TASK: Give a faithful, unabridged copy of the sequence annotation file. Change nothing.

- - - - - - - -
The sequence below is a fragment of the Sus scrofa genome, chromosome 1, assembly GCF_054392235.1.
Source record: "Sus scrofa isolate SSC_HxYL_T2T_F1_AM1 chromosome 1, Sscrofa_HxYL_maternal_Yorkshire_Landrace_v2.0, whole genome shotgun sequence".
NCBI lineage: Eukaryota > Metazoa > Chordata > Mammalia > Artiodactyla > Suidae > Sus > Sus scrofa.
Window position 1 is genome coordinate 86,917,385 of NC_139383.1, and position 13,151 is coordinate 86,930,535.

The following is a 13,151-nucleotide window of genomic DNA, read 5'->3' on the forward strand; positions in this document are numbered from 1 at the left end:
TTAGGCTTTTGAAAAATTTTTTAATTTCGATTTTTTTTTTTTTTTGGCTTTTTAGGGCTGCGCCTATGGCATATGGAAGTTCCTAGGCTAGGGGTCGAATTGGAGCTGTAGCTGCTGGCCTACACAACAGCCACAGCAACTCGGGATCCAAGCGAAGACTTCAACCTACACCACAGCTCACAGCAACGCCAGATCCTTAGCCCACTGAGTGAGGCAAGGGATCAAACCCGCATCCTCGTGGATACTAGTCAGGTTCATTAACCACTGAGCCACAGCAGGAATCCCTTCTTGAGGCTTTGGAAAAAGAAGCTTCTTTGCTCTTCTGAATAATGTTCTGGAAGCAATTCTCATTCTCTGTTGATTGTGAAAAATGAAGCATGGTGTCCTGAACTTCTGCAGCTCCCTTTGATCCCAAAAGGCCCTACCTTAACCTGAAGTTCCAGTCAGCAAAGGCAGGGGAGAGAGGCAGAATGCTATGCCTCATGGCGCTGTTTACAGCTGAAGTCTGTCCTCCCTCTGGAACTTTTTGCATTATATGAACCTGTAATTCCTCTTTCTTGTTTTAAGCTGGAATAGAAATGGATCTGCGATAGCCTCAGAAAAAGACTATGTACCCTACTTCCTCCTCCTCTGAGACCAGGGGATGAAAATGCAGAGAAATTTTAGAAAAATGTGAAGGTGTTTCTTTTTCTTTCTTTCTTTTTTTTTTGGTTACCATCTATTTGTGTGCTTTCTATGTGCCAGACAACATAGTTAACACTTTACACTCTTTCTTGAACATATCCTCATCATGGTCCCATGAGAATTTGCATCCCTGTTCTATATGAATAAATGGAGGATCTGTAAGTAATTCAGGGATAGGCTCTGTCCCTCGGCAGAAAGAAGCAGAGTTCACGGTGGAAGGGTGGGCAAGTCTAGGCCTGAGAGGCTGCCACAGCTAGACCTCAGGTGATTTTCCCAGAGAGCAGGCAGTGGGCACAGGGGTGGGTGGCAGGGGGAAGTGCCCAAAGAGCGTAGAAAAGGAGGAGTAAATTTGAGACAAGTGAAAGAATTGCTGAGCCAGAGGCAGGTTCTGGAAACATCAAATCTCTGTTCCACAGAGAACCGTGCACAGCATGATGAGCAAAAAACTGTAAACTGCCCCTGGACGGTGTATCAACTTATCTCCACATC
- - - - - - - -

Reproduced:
The sequence below is a fragment of the Sus scrofa genome, chromosome 1, assembly GCF_054392235.1.
Source record: "Sus scrofa isolate SSC_HxYL_T2T_F1_AM1 chromosome 1, Sscrofa_HxYL_maternal_Yorkshire_Landrace_v2.0, whole genome shotgun sequence".
NCBI lineage: Eukaryota > Metazoa > Chordata > Mammalia > Artiodactyla > Suidae > Sus > Sus scrofa.
Window position 1 is genome coordinate 86,917,385 of NC_139383.1, and position 13,151 is coordinate 86,930,535.

The following is a 13,151-nucleotide window of genomic DNA, read 5'->3' on the forward strand; positions in this document are numbered from 1 at the left end:
TTAGGCTTTTGAAAAATTTTTTAATTTCGATTTTTTTTTTTTTTTGGCTTTTTAGGGCTGCGCCTATGGCATATGGAAGTTCCTAGGCTAGGGGTCGAATTGGAGCTGTAGCTGCTGGCCTACACAACAGCCACAGCAACTCGGGATCCAAGCGAAGACTTCAACCTACACCACAGCTCACAGCAACGCCAGATCCTTAGCCCACTGAGTGAGGCAAGGGATCAAACCCGCATCCTCGTGGATACTAGTCAGGTTCATTAACCACTGAGCCACAGCAGGAATCCCTTCTTGAGGCTTTGGAAAAAGAAGCTTCTTTGCTCTTCTGAATAATGTTCTGGAAGCAATTCTCATTCTCTGTTGATTGTGAAAAATGAAGCATGGTGTCCTGAACTTCTGCAGCTCCCTTTGATCCCAAAAGGCCCTACCTTAACCTGAAGTTCCAGTCAGCAAAGGCAGGGGAGAGAGGCAGAATGCTATGCCTCATGGCGCTGTTTACAGCTGAAGTCTGTCCTCCCTCTGGAACTTTTTGCATTATATGAACCTGTAATTCCTCTTTCTTGTTTTAAGCTGGAATAGAAATGGATCTGCGATAGCCTCAGAAAAAGACTATGTACCCTACTTCCTCCTCCTCTGAGACCAGGGGATGAAAATGCAGAGAAATTTTAGAAAAATGTGAAGGTGTTTCTTTTTCTTTCTTTCTTTTTTTTTTGGTTACCATCTATTTGTGTGCTTTCTATGTGCCAGACAACATAGTTAACACTTTACACTCTTTCTTGAACATATCCTCATCATGGTCCCATGAGAATTTGCATCCCTGTTCTATATGAATAAATGGAGGATCTGTAAGTAATTCAGGGATAGGCTCTGTCCCTCGGCAGAAAGAAGCAGAGTTCACGGTGGAAGGGTGGGCAAGTCTAGGCCTGAGAGGCTGCCACAGCTAGACCTCAGGTGATTTTCCCAGAGAGCAGGCAGTGGGCACAGGGGTGGGTGGCAGGGGGAAGTGCCCAAAGAGCGTAGAAAAGGAGGAGTAAATTTGAGACAAGTGAAAGAATTGCTGAGCCAGAGGCAGGTTCTGGAAACATCAAATCTCTGTTCCACAGAGAACCGTGCACAGCATGATGAGCAAAAAACTGTAAACTGCCCCTGGACGGTGTATCAACTTATCTCCACATC